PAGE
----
The NFL bid imploded, but MLSE had already put the Argos in the recovery position and begun compressions.
For years, the Argos could blame their poor attendance on being forced to play in the mausoleum that is the Rogers Centre. It was a self-reinforcing delusion – the fewer people came, the more sense the excuse made.
Once they began half-filling BMO Field, the little lies the CFL had been telling itself – “the fans’ll come back” – collapsed. It was made far worse by the fact that, in the regular season, Toronto FC continued to draw near-sellout crowds in the same stadium and for the same prices.
Soccer didn’t kill football in Toronto, but by putting the two things side-by-side, it was impossible not to notice that one of them wasn’t breathing any more.
Sports leagues are full of zombie franchises animated by magical thinking and revenue sharing. But in order to thrive, a team has to fill a room.
It’s an awful feeling going to a game that everyone else has skipped. You begin to think you’ve lost touch with your neighbours and their tastes. It makes you feel uncool.
And while in some places in this country, a plucky civic contrarianism might sustain a rogue fan base, it can’t here. Toronto is incapable of being seen as uncool. At our core, we are wretched hipsters. We console ourselves by admitting it.
If anything, what the CFL’s decline here has proven is how different this city is from the rest of the country. Not better or worse, just a profoundly alien ecosystem. More cosmopolitan. More diverse (and getting moreso all the time). More intently focused on the things that set us apart from the rest of the nation. Toronto is like New York in this way – willfully blind to anything happening outside the city limits.
How else to reconcile the fact that the CFL is doing just fine an hour down the road in Hamilton, or a few hours the other way in Ottawa? This isn’t Queen West versus Clichéville, Saskatchewan. It’s Toronto against everyone else.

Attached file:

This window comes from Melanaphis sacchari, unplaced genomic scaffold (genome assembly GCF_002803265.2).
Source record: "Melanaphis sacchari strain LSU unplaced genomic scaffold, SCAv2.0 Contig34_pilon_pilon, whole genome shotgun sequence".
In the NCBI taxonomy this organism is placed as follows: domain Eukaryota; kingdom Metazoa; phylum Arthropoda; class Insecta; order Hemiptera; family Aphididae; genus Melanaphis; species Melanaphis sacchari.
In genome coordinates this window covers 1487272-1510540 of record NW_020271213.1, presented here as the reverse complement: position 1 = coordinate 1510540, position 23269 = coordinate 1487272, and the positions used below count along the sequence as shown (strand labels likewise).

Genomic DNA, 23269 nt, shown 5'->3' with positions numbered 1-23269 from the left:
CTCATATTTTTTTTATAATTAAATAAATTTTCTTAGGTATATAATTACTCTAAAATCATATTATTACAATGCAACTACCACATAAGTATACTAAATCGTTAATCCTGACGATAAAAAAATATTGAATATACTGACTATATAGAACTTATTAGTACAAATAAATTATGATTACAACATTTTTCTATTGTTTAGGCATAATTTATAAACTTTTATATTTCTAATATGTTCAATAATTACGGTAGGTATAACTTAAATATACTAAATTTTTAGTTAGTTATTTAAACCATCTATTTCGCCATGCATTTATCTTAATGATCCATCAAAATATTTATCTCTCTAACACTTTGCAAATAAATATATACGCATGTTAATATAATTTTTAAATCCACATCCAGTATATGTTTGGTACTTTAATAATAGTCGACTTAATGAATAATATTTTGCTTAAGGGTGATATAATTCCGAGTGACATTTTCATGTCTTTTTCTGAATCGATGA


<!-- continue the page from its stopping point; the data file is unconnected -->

That political and cultural divide is being expressed here through sport – “We don’t like what the rest of you like. We like what we like. And even if it means we can’t be friends, you can’t force us.”
The CFL ought to stop trying, for the sake of pride if nothing else. By constantly running back to Toronto and begging for attention, it devalues the love of its real fans.
If they gave up, nothing would change. The Argos aren’t going anywhere. They’re a minor line item on MLSE’s annual report. BMO Field is their Lenin’s Tomb – the franchise’s corpse will be on display for decades to come.
The only thing that’s shaping up as a new sort of letdown is the goodbye.
Grey Cup week hasn’t left the faintest impression on Toronto.
During rush hour on Wednesday evening, I passed a couple of fidgety middle-age guys walking along King Street in full Calgary Stampeders regalia – hats, jackets, jerseys. They were eyeing the rest of us suspiciously, obviously uncomfortable at attracting attention. We were looking at them like they were wearing frock coats and breeches. We weren’t recognizable to one another.
If the CFL were smart, the 104th Grey Cup would be the last forced intermingling of these two communities – the part of Canada that likes Canadian football and all the people who can see the CN Tower from their front step.
But the CFL is not smart. It will keep coming back for a fresh disappointment, bizarrely hoping that, this time, the body leaps from the casket.